« Last Edit: May 26, 2015, 10:10:45 pm by Andy Watson »
 

Offline neutronarmy

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Re: Fender Twin Reverb Meets Tektronix 453
« Reply #2 on: May 26, 2015, 11:16:26 pm »
I think you are seeing the ripple on the amplifier power supply. When you drive the amplifier into clipping - assuming it clips at the output stage - there is nowhere for the signal to go - it hits the power supply rail. (It may not be be the output stage that is clipping - but the same argument applies.) The ripple on the power supply is not synchronised to your signal generator - so it a appears as a blur or fuzz.

Edit: Try setting your scope to trigger on "Line" - the main waveform will become a blur (unless you sync your signal generator) - the ripple on the clipped waveform should become visible.
Andy - thank you so much for your timely response! That makes a ton of sense. I'll play around again with the scope tomorrow and confirm.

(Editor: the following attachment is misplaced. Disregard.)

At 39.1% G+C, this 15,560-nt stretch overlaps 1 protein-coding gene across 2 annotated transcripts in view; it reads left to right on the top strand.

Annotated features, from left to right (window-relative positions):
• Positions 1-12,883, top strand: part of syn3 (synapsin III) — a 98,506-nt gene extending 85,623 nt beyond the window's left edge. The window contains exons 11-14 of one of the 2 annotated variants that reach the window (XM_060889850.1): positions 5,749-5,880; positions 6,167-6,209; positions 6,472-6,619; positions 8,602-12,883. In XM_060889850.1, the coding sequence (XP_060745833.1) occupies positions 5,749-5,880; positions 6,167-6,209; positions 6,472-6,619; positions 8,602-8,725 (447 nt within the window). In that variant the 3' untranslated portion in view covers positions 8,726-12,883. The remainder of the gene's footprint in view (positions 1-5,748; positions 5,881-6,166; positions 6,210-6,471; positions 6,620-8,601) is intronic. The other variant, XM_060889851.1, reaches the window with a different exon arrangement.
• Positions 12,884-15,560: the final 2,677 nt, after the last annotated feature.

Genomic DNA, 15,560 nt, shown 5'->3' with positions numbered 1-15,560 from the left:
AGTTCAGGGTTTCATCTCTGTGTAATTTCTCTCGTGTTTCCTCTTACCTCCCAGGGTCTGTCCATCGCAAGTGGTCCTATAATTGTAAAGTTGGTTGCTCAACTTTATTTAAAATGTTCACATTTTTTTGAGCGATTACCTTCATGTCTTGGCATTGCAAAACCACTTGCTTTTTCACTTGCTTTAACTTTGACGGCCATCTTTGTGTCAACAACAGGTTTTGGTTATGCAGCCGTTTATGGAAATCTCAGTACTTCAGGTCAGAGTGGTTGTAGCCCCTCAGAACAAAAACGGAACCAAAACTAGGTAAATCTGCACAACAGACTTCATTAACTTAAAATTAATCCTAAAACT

Offline obiwanjacobi

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Re: Fender Twin Reverb Meets Tektronix 453
« Reply #3 on: May 27, 2015, 07:55:04 am »
Fender Twin Reverb is a valve/tube amp, right?

Be VERY careful probing into the power supply. Can have 400 Volts in there. Also beware of the smoothing caps on the power rail - they can hold the 400V charge for quite some time! - even after you have unplugged the amp!

If you start poking into the amp - put one hand in your pocket for safety. That way if you get hit the current wont come near to your heart - it still be as if you got hit by a truck.

On Topic: My guess too, power supply. Could be that the smoothing caps are old and not doing their job. Word of caution: old tube amps are supposed to have a not too stable power rail - that is part of their sound. If you smooth the rail too much (by putting in higher value caps for instance) the sound WILL change - and most vintage lovers will not like it... Just saying, if you're gonna swap caps - make sure its the exact same value (farads - volts may be higher).

Stay safe.
« Last Edit: May 27, 2015, 07:59:17 am by obiwanjacobi »
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Offline Grapsus

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Re: Fender Twin Reverb Meets Tektronix 453
« Reply #4 on: May 27, 2015, 11:13:05 am »
Was the reverb effect active during your tests? The reverb tank springs could be picking up mains so you better turn it completely off.